"Why not?"

Joey's face fell slightly and she had to swallow the lump in her throat before she could continue.

"Pacey's having the operation today. They have to put a steel plate in his back."

Silence fell as both Dawson and Joey thought about their friend. She looked at him as he pondered her words, and had to admit that he did care about Pacey. Joey felt guilty for laying into him so heavily. She did it to make herself feel better, it wasn't even about Pacey, and now she was ashamed. Joey's voice softened as she passed over the book she was reading so Dawson could see the illustration of a spinal cord.

"This is where his cord is severed, so they put the plate here to help the vertebrae fuse together. Then he'll be able to have as much mobility as possible in a wheelchair," she explained gently. Joey had been doing plenty of reading on the subject so she could understand exactly what Pacey was going through.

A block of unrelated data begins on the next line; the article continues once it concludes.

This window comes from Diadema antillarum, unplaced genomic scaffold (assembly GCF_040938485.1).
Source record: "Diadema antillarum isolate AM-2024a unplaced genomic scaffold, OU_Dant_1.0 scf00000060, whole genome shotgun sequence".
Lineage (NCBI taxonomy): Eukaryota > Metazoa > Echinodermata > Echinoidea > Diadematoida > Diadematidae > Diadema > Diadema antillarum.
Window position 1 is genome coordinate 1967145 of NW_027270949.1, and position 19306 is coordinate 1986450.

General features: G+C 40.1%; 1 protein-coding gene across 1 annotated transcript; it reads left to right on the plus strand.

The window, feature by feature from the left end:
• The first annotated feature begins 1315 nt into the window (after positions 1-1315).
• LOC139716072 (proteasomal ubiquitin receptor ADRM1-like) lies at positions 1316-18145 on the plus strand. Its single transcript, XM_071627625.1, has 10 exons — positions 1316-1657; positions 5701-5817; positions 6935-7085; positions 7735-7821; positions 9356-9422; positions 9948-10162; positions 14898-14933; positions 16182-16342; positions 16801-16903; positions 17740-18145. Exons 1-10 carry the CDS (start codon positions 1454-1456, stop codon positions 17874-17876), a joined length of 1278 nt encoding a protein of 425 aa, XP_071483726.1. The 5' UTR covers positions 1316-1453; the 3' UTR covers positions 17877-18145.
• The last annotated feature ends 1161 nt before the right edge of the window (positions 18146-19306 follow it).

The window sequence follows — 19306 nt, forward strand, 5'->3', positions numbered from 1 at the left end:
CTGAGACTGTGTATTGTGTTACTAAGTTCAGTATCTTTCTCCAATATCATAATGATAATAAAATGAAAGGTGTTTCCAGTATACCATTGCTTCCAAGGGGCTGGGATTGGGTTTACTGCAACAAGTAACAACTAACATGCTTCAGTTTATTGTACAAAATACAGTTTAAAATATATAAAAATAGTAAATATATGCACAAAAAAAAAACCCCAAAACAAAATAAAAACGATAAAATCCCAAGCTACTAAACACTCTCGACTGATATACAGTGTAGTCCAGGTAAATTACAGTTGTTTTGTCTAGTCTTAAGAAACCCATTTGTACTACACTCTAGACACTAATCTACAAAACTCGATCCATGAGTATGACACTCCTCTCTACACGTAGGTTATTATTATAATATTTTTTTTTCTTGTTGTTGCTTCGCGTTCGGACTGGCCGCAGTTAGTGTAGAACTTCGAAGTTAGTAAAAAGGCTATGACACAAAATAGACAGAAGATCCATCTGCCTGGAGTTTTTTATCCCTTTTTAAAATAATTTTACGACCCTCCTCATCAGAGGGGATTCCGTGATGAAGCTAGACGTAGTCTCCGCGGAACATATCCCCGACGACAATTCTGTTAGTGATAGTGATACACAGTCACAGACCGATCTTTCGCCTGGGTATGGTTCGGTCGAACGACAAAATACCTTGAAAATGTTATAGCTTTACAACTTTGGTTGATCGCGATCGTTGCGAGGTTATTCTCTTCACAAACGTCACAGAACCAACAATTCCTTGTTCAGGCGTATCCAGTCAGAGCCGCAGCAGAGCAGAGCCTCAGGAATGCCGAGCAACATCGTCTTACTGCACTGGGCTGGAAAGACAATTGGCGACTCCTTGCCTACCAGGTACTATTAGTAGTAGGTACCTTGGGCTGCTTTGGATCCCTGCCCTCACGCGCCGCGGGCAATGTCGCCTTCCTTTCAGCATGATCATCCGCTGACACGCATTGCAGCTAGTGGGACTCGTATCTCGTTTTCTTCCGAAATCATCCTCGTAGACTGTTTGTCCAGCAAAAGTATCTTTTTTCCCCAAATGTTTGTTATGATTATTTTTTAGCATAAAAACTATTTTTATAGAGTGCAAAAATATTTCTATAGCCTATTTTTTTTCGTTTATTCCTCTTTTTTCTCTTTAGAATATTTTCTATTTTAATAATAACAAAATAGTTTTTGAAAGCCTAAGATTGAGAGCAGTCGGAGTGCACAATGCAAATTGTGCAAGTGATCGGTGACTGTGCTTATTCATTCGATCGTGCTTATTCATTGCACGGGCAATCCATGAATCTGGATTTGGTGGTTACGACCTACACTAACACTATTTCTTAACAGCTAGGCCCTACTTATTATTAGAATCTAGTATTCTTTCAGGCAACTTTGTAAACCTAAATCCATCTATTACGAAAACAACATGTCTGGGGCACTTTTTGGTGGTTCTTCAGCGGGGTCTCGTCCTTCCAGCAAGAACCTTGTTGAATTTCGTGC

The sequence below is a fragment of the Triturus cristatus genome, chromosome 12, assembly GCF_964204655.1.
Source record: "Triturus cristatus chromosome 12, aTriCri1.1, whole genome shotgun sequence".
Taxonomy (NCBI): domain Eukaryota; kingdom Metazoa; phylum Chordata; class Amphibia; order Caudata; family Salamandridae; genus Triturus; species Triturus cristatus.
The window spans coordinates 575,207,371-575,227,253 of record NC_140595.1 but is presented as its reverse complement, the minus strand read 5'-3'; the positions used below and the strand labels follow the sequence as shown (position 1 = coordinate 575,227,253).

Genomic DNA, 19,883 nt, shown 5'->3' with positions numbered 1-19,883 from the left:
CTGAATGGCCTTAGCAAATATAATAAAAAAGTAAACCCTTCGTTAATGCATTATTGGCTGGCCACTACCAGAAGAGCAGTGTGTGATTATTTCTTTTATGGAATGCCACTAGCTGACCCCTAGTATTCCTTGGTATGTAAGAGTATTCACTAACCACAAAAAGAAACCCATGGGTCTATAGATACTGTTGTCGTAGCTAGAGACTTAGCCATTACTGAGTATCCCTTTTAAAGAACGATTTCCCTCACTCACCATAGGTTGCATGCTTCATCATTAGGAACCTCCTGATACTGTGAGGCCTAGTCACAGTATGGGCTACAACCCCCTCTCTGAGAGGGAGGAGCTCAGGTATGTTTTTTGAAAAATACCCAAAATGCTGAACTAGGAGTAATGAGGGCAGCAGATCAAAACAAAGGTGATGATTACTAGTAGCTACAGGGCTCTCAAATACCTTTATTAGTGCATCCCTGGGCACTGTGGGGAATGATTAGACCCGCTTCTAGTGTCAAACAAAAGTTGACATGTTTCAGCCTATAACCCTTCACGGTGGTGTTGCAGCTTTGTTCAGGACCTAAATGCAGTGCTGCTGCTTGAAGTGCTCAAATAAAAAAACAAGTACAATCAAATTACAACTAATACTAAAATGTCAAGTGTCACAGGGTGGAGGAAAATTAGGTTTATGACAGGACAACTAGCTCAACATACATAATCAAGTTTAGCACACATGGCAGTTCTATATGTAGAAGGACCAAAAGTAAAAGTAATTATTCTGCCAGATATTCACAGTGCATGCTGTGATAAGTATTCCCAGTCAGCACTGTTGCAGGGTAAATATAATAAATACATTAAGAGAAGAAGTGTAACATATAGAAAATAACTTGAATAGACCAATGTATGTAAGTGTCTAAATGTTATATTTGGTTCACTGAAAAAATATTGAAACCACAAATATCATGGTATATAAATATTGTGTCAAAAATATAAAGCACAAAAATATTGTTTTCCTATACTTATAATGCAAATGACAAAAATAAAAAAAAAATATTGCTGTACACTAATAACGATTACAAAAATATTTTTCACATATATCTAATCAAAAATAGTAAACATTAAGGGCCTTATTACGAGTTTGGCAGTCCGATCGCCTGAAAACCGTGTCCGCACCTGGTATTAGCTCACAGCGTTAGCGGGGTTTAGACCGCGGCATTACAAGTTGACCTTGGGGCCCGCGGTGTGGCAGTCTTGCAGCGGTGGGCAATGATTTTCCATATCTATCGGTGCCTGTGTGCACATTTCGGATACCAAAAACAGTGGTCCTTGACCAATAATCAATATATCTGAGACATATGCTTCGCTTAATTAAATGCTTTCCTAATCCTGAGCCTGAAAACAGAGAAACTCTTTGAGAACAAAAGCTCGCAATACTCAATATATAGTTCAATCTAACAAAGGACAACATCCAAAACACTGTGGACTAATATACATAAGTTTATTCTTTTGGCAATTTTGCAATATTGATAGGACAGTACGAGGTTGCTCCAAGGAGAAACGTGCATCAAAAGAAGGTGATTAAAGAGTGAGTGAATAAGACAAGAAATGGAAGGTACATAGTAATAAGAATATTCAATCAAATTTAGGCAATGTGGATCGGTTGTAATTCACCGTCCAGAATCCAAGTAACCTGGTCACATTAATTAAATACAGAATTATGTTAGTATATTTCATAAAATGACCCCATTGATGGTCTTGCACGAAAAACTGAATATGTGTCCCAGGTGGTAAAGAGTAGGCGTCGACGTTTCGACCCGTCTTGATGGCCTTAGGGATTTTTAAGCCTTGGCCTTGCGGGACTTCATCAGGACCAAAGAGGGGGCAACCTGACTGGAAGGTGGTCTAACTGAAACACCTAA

"Will he be okay?" Dawson whispered, his voice barely audible.

"He'll be out of it for a few days, but then after a month or two he'll be able to try out the chair. He'll have lots of physiotherapy and rehabilitation… It might take up to six months but they say he'll be okay."

Dawson rested his forehead heavily on one hand as he looked at the opposite page where there was a picture of a man in a wheelchair. He couldn't believe that would be Pacey. It all felt surreal.

As the tears began to roll down his cheeks, Dawson didn't wipe them away. After a moment he felt Joey's hand curl around his own and he entwined his fingers with hers. They stared silently into each other's eyes, and for the first time in days Dawson didn't think about how he had blown it with her, or how everything that had happened impacted on him. Dawson only thought about what Pacey was going through and how lucky he was to have Joey as a friend. He held onto her hand as he held onto that last thought.